|Appears in Collections:||Law and Philosophy Journal Articles|
|Peer Review Status:||Refereed|
|Title:||Introduction: Outright Belief and Degrees of Belief|
|Publisher:||Wiley-Blackwell for Editorial Board of Dialectica|
|Citation:||Ebert P & Smith M (2012) Introduction: Outright Belief and Degrees of Belief, Dialectica, 66 (3), pp. 305-308.|
|Abstract:||First paragraph: We sometimes think of belief as an on-off attitude that we either bear to a proposition or do not. Other times, it seems natural to think of belief as something graded. I believe that I have two hands more strongly than I believe that the average US CEO earns over 200 times as much as the average US worker and, in turn, I believe that the average US CEO earns over 200 times as much as the average US worker more strongly than I believe that Mallory reached the summit of Chomolungma (Mount Everest) in 1924. What considerations like this suggest is that propositions can at least be partially ordered according to the strength of belief that I invest in them. Bayesian epistemologists tend to go further than this, claiming that the strength of belief that I invest in these and other propositions can be associated with real numerical degrees between 0 and 1, with 1 representing certainty of truth, 0 representing certainty of falsehood and 0.5 representing perfect agnosticism. Degrees of belief, so understood, become the basic target of epistemic evaluation for Bayesians, who go on to provide a detailed story as to how they ought to be rationally policed.|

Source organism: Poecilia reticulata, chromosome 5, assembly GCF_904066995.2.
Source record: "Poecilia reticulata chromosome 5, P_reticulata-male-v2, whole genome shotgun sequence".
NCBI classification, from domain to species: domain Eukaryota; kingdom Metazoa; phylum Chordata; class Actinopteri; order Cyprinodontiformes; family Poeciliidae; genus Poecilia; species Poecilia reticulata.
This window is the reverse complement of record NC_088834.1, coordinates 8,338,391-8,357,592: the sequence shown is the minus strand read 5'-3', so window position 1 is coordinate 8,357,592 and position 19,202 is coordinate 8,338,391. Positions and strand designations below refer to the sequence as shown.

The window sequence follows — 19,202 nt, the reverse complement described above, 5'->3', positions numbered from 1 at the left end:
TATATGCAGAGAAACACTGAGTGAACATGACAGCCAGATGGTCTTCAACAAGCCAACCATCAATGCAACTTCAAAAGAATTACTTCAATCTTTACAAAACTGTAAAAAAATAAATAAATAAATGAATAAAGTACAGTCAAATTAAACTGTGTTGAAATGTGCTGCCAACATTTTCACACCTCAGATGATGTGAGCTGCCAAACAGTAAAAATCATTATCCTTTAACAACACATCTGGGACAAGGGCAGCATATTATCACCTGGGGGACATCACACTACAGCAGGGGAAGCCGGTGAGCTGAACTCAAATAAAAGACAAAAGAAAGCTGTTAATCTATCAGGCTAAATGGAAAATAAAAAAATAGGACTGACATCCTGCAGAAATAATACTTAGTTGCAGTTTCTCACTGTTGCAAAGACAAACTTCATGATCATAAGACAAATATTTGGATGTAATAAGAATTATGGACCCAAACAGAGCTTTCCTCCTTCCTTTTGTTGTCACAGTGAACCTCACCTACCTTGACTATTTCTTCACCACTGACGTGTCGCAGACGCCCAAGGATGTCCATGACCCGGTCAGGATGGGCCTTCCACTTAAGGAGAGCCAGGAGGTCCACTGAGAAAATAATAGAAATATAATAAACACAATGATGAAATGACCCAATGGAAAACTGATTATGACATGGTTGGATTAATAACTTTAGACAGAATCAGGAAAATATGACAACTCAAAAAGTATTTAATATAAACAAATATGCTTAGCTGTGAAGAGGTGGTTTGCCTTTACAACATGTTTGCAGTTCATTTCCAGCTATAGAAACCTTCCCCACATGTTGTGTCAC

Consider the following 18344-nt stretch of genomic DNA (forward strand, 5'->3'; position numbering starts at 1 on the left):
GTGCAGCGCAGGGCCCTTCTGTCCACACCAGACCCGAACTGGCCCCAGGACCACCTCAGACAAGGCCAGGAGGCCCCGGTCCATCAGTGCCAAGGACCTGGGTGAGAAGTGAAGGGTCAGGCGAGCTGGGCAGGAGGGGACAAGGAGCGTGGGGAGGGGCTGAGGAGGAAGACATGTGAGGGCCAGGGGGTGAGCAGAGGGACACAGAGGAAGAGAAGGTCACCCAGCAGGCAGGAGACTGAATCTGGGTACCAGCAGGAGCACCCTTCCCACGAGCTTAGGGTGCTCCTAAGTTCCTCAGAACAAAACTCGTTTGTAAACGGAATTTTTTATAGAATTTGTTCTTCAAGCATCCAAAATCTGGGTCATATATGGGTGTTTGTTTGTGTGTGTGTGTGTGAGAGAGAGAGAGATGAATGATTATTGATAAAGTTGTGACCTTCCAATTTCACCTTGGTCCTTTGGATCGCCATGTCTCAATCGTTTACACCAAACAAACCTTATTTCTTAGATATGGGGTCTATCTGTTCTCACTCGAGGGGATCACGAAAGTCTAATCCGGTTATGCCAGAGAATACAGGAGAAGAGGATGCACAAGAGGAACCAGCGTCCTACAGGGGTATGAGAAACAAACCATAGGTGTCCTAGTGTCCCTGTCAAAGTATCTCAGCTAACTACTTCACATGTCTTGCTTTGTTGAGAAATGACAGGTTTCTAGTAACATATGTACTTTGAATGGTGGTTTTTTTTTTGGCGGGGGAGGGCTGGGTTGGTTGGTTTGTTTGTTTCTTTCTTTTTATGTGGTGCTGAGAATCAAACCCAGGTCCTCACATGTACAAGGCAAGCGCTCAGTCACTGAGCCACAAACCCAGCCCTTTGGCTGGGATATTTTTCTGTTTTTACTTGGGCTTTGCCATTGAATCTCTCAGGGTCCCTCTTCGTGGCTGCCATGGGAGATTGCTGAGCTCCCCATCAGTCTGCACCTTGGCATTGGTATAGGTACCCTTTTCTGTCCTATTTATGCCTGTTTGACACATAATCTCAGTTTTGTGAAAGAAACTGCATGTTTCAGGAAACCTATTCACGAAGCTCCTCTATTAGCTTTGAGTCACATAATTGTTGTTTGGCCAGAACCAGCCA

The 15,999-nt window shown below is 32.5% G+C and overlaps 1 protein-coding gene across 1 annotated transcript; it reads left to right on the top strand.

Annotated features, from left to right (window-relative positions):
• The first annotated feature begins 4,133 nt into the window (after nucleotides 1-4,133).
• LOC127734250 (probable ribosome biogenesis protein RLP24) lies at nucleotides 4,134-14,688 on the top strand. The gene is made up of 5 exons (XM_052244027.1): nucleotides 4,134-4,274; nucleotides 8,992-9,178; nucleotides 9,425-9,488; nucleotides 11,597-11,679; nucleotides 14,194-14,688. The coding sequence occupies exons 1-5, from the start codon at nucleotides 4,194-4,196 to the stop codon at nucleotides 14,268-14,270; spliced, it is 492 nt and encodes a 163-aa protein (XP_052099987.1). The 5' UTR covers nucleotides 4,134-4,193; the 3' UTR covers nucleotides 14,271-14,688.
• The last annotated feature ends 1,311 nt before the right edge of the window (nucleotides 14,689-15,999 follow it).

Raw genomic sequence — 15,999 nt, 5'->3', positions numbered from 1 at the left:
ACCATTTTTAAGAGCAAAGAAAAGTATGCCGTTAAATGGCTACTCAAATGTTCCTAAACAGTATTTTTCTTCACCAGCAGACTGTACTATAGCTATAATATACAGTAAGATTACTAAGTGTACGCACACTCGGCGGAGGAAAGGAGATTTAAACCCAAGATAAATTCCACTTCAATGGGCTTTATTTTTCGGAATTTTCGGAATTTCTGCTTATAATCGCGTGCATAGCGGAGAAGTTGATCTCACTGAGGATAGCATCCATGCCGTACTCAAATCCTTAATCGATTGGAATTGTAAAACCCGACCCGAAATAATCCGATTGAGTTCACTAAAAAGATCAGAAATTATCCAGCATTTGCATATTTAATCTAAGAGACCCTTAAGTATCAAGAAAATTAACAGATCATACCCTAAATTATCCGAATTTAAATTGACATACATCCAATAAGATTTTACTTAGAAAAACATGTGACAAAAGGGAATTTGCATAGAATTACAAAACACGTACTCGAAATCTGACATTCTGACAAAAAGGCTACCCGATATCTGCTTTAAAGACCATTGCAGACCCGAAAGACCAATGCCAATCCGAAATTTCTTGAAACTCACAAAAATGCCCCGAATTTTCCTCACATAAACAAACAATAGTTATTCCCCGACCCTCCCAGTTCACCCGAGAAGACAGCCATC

|Rights:||Publisher policy allows this work to be made available in this repository. Published in Dialectica, Volume 66, Issue 3, pages 305–308, September 2012, by the Editorial Board of dialectica and Blackwell Publishing. The original publication is available at http://onlinelibrary.wiley.com/doi/10.1111/j.1746-8361.2012.01306.x/abstract|
University of Glasgow
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